|Title||REM dream activity of insomnia sufferers: a systematic comparison with good sleepers.|
|Publication Type||Journal Article|
|Year of Publication||2016|
|Auteurs||Pérusse, AD, De Koninck, J, Pedneault-Drolet, M, Ellis, JG, Bastien, CH|
|Date Published||2016 Apr|
|Keywords||Adult, Arousal, Dreams, Female, Humans, Male, Mental Recall, Neuropsychological Tests, Polysomnography, Sleep Initiation and Maintenance Disorders, Sleep, REM|
BACKGROUND AND OBJECTIVE: The dream activity of patients with primary insomnia (PI) has rarely been studied, especially using in-laboratory dream collection, although dreams could be linked to their state of hyperarousal and their negative waking experiences. The objective of the study was to compare patients with PI and good sleeper controls (GSCs) in terms of dream recall frequency and dream content.PATIENTS/METHODS: Polysomnography was recorded in 12 patients with PI and 12 GSCs (aged between 30 and 45 years) for five consecutive nights. Rapid eye movement (REM) sleep awakenings were enforced on nights 3 and 5 for dream collections.RESULTS: The REM dream collections revealed that the groups were similar in terms of dream recall frequency (p ≤ 0.7). With respect to dream content variables, the dreams of GSCs tended to comprise more positive emotions (p = 0.06), whereas the dreams of patients with PI were characterized by more negative elements than positive ones (p = 0.001). Subjectively, GSCs characterized their dreams as being more pleasant and containing more joy, happiness, and vividness (p ≤ 0.03) than patients with PI. Finally, elevated negative dream content was associated with lower sleep efficiencies in insomnia (p = 0.004).CONCLUSION: These results suggest that less positive emotions and greater negative content characterize the dreams of patients with PI, which is in line with their waking experiences. One potential explanation could be hyperarousal exacerbating presleep negative mentation, thus contributing to poorer sleep quality. The lack of difference in dream recall frequency is most likely due to the forced awakening "dream collection" procedure. The study of dream activity seems a promising avenue for understanding the 24-h experience of insomnia better and exploring the potential benefits of dream management techniques.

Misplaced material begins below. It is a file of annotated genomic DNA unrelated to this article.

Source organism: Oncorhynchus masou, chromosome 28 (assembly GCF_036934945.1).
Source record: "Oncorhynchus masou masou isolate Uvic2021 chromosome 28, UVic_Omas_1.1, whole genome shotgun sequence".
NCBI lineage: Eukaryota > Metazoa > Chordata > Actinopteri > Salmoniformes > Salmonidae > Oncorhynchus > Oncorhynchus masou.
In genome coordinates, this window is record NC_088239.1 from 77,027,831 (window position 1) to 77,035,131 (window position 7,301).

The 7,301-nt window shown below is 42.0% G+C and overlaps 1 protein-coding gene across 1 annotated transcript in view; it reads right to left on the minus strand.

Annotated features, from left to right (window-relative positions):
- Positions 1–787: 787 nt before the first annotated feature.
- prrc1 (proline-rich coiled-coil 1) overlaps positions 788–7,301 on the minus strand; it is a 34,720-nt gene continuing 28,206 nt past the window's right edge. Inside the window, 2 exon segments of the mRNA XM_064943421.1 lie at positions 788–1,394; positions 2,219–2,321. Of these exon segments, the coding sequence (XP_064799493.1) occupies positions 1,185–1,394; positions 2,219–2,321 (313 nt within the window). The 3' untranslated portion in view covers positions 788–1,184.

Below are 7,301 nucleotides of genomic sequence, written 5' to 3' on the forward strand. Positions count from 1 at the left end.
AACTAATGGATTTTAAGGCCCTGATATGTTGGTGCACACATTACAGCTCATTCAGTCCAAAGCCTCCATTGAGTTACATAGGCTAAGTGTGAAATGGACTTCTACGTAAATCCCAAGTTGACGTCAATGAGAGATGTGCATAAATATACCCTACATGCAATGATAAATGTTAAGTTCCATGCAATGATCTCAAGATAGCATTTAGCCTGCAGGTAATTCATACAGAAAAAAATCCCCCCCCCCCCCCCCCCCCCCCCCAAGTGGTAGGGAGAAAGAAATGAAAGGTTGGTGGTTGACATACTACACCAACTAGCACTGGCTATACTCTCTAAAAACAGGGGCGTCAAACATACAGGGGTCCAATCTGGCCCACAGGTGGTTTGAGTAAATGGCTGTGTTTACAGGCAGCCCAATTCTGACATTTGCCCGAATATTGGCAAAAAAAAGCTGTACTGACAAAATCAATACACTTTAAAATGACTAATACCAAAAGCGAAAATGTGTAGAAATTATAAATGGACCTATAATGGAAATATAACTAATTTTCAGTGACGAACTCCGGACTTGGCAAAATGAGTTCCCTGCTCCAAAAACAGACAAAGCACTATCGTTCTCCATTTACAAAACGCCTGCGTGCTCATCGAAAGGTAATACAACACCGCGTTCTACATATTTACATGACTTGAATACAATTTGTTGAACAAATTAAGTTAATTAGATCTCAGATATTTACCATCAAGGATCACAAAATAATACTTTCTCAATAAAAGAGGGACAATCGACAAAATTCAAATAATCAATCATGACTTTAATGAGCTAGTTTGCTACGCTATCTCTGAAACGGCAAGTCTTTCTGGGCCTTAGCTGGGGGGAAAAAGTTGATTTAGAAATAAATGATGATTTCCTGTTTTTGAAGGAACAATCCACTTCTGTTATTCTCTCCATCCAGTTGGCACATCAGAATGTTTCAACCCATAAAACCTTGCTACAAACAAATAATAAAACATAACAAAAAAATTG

|Alternate Journal||Sleep Med.|